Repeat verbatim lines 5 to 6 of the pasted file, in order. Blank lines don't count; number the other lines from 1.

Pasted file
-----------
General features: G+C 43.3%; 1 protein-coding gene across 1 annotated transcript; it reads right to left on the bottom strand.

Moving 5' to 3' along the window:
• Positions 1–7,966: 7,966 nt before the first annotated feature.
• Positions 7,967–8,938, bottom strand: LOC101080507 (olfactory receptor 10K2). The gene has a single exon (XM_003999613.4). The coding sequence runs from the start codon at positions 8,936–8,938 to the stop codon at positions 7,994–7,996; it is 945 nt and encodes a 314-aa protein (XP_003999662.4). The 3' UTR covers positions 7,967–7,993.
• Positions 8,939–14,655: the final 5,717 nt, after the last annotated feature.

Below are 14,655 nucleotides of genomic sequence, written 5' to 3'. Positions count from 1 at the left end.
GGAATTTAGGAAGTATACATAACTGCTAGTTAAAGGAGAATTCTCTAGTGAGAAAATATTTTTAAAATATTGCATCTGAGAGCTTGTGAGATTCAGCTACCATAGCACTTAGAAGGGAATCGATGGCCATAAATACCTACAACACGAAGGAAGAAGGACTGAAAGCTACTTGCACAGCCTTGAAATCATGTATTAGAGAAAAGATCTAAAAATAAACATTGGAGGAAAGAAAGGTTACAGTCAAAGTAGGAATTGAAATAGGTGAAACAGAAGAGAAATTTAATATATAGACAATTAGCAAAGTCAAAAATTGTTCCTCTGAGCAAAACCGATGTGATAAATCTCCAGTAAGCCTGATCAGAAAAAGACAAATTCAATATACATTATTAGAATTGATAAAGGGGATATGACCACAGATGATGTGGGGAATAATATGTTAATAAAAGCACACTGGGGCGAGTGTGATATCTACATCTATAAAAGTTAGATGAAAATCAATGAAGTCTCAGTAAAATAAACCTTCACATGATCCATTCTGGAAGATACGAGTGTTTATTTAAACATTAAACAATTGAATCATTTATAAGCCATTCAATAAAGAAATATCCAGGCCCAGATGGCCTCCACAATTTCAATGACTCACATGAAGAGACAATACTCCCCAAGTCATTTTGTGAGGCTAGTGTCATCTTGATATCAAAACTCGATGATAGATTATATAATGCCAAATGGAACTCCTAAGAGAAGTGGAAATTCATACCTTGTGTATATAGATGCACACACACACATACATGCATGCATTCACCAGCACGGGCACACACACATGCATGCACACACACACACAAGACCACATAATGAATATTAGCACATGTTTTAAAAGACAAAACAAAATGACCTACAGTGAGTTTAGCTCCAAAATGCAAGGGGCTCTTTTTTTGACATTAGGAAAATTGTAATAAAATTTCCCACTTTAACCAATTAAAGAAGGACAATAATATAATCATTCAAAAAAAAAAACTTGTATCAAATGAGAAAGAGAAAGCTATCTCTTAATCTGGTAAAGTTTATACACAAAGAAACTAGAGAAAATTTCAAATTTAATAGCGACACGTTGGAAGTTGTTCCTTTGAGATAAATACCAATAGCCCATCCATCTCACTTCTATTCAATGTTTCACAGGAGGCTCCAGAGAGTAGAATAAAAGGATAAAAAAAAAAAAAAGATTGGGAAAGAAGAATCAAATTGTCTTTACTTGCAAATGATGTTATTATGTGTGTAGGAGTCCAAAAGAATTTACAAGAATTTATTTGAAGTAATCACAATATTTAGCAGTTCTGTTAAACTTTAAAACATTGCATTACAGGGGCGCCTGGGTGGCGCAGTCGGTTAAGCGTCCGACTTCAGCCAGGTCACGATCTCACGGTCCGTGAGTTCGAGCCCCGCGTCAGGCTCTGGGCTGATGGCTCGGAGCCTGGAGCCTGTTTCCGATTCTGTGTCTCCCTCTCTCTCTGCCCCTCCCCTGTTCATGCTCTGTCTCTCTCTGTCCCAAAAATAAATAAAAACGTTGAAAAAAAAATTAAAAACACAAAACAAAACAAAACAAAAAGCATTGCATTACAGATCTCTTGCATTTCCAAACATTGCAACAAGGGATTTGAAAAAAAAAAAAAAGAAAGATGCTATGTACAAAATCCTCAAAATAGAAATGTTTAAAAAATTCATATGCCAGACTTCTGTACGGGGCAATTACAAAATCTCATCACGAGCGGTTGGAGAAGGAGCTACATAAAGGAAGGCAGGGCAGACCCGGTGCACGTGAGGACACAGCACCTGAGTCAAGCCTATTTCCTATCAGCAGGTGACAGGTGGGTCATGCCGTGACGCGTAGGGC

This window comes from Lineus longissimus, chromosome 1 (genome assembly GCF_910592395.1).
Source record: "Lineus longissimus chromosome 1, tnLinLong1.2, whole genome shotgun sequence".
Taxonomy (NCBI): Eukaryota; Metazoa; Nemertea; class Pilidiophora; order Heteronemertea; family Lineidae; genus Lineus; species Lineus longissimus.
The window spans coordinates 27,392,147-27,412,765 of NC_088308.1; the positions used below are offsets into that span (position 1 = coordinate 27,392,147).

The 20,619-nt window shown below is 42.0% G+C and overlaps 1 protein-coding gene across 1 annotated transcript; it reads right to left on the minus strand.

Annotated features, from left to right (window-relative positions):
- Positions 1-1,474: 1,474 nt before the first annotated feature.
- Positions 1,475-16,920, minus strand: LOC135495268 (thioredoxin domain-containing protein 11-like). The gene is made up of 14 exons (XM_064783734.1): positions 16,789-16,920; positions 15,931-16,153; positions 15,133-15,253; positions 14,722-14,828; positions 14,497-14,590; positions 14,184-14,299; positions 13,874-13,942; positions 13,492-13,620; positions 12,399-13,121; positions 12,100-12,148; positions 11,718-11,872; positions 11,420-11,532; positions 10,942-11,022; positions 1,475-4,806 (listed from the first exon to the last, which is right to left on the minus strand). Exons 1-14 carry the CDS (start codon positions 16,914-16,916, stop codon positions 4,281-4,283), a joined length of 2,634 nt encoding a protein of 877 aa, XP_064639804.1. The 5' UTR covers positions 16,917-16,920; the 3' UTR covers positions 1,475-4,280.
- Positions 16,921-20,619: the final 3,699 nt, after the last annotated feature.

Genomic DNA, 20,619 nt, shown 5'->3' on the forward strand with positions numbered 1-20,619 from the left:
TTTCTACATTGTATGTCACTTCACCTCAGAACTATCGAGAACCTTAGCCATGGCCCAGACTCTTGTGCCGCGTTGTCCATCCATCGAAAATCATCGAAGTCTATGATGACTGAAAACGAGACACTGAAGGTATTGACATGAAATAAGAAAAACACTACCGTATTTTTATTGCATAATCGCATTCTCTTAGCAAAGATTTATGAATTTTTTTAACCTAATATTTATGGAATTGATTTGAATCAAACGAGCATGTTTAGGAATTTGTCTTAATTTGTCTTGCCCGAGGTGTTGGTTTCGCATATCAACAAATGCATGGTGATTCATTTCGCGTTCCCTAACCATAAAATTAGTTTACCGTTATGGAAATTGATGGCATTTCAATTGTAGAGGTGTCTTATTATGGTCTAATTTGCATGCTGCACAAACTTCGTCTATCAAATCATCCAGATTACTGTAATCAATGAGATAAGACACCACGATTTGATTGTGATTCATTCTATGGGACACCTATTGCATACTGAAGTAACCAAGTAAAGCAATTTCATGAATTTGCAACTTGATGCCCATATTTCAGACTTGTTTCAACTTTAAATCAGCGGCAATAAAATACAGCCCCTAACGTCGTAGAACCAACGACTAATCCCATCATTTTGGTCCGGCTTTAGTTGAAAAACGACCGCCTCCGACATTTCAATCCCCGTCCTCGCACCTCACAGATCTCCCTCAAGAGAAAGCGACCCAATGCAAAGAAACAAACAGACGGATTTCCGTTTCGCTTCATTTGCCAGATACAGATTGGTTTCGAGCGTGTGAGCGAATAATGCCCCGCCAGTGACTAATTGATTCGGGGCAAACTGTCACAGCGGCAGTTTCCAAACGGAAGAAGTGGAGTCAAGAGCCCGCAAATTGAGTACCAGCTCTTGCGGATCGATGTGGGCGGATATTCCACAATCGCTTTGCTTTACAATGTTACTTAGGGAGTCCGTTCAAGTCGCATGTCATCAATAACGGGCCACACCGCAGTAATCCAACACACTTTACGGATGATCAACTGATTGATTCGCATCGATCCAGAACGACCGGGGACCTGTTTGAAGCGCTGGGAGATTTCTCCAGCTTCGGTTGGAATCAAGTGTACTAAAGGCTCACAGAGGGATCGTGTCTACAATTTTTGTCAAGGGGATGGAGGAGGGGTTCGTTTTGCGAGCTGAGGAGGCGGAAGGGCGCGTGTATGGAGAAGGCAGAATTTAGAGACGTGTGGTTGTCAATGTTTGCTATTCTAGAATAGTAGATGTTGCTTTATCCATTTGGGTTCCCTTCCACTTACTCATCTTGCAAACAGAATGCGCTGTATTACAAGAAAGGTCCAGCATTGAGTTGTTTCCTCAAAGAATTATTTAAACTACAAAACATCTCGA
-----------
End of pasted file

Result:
• Positions 8,939–14,655: the final 5,717 nt, after the last annotated feature.

Below are 14,655 nucleotides of genomic sequence, written 5' to 3'. Positions count from 1 at the left end.